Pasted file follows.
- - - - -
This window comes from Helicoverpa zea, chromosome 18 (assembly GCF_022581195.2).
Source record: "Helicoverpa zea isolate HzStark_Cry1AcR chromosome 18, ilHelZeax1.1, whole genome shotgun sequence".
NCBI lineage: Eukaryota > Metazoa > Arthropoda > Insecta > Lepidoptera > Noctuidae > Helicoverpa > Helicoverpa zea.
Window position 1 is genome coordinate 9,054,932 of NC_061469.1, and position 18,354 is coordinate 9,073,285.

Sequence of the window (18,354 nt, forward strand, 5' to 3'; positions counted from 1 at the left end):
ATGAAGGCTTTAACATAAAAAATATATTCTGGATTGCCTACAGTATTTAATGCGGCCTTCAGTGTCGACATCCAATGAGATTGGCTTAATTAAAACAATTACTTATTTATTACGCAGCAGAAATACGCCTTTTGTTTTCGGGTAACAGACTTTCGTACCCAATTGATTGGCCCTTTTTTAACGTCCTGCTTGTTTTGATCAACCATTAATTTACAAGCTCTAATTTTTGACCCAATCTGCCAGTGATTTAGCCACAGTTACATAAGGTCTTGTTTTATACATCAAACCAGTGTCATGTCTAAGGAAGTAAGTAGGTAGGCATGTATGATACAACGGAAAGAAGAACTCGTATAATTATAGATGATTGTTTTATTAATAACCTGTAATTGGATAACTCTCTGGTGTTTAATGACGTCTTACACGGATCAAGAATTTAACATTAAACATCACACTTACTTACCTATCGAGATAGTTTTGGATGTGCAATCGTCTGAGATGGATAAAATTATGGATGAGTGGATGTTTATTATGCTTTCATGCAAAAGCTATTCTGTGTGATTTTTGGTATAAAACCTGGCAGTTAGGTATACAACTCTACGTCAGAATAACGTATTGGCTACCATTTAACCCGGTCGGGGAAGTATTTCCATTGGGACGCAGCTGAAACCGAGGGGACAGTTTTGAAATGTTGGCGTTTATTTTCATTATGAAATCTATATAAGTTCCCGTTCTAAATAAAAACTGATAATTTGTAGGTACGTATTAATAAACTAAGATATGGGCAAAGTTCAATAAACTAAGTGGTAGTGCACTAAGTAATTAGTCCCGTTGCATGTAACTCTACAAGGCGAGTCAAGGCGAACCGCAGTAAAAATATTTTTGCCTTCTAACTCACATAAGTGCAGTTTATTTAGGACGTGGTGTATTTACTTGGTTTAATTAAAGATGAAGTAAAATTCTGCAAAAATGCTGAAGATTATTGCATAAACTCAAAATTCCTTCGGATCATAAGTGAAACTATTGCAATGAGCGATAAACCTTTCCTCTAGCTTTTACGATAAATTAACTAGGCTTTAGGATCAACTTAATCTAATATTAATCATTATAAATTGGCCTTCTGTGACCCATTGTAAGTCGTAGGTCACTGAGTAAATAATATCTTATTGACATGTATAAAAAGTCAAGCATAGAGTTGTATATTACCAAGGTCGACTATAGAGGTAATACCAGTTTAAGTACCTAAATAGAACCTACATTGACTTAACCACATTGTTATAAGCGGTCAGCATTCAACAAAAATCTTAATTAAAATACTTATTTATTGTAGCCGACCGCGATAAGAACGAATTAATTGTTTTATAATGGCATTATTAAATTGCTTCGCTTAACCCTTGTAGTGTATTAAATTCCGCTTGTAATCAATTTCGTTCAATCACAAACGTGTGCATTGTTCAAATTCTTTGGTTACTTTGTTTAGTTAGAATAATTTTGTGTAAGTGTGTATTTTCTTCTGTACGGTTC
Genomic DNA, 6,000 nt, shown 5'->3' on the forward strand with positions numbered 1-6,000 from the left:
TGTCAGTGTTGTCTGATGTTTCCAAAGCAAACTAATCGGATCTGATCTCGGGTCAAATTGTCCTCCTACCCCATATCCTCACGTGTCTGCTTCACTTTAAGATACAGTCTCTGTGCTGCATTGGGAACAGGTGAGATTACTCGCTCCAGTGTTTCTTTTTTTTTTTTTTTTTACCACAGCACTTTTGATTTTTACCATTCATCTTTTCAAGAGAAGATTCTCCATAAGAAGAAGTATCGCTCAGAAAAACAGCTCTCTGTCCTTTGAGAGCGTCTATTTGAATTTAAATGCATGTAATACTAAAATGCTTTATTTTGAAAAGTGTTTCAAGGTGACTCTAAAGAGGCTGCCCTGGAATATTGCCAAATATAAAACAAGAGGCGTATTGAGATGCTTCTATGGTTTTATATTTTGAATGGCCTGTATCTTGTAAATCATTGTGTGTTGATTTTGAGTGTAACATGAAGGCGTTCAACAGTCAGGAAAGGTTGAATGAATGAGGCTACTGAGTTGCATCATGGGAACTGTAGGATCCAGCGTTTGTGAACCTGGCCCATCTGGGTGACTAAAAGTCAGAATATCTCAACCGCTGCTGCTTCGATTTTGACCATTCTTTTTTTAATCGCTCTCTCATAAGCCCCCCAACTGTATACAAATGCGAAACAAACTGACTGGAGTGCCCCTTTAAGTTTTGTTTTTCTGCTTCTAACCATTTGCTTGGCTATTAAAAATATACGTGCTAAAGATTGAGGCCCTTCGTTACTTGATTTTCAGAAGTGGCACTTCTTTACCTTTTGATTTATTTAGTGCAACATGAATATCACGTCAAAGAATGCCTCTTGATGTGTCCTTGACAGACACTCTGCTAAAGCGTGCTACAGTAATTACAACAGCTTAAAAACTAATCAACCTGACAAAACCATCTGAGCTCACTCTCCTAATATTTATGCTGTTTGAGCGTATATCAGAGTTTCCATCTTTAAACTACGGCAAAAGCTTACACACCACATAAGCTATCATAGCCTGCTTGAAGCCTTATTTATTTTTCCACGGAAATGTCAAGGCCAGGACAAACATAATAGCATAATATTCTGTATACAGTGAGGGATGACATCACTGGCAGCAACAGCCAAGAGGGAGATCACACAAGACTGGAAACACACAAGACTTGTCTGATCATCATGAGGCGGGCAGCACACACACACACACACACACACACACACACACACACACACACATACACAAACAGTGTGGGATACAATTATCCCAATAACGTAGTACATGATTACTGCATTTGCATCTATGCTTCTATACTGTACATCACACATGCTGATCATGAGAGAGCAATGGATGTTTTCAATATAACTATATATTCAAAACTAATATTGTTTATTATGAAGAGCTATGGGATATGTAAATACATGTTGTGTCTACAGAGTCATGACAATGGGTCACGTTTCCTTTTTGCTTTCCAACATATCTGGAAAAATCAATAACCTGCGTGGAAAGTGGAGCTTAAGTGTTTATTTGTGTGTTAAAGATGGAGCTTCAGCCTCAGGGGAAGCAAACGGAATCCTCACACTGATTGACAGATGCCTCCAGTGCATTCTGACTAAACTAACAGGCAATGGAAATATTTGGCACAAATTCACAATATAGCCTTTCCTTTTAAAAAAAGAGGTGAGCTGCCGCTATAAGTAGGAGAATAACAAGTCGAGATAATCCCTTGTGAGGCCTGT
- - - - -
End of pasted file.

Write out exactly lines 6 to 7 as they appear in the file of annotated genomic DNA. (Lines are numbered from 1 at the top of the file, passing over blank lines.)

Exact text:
ATGAAGGCTTTAACATAAAAAATATATTCTGGATTGCCTACAGTATTTAATGCGGCCTTCAGTGTCGACATCCAATGAGATTGGCTTAATTAAAACAATTACTTATTTATTACGCAGCAGAAATACGCCTTTTGTTTTCGGGTAACAGACTTTCGTACCCAATTGATTGGCCCTTTTTTAACGTCCTGCTTGTTTTGATCAACCATTAATTTACAAGCTCTAATTTTTGACCCAATCTGCCAGTGATTTAGCCACAGTTACATAAGGTCTTGTTTTATACATCAAACCAGTGTCATGTCTAAGGAAGTAAGTAGGTAGGCATGTATGATACAACGGAAAGAAGAACTCGTATAATTATAGATGATTGTTTTATTAATAACCTGTAATTGGATAACTCTCTGGTGTTTAATGACGTCTTACACGGATCAAGAATTTAACATTAAACATCACACTTACTTACCTATCGAGATAGTTTTGGATGTGCAATCGTCTGAGATGGATAAAATTATGGATGAGTGGATGTTTATTATGCTTTCATGCAAAAGCTATTCTGTGTGATTTTTGGTATAAAACCTGGCAGTTAGGTATACAACTCTACGTCAGAATAACGTATTGGCTACCATTTAACCCGGTCGGGGAAGTATTTCCATTGGGACGCAGCTGAAACCGAGGGGACAGTTTTGAAATGTTGGCGTTTATTTTCATTATGAAATCTATATAAGTTCCCGTTCTAAATAAAAACTGATAATTTGTAGGTACGTATTAATAAACTAAGATATGGGCAAAGTTCAATAAACTAAGTGGTAGTGCACTAAGTAATTAGTCCCGTTGCATGTAACTCTACAAGGCGAGTCAAGGCGAACCGCAGTAAAAATATTTTTGCCTTCTAACTCACATAAGTGCAGTTTATTTAGGACGTGGTGTATTTACTTGGTTTAATTAAAGATGAAGTAAAATTCTGCAAAAATGCTGAAGATTATTGCATAAACTCAAAATTCCTTCGGATCATAAGTGAAACTATTGCAATGAGCGATAAACCTTTCCTCTAGCTTTTACGATAAATTAACTAGGCTTTAGGATCAACTTAATCTAATATTAATCATTATAAATTGGCCTTCTGTGACCCATTGTAAGTCGTAGGTCACTGAGTAAATAATATCTTATTGACATGTATAAAAAGTCAAGCATAGAGTTGTATATTACCAAGGTCGACTATAGAGGTAATACCAGTTTAAGTACCTAAATAGAACCTACATTGACTTAACCACATTGTTATAAGCGGTCAGCATTCAACAAAAATCTTAATTAAAATACTTATTTATTGTAGCCGACCGCGATAAGAACGAATTAATTGTTTTATAATGGCATTATTAAATTGCTTCGCTTAACCCTTGTAGTGTATTAAATTCCGCTTGTAATCAATTTCGTTCAATCACAAACGTGTGCATTGTTCAAATTCTTTGGTTACTTTGTTTAGTTAGAATAATTTTGTGTAAGTGTGTATTTTCTTCTGTACGGTTC
Genomic DNA, 6,000 nt, shown 5'->3' on the forward strand with positions numbered 1-6,000 from the left: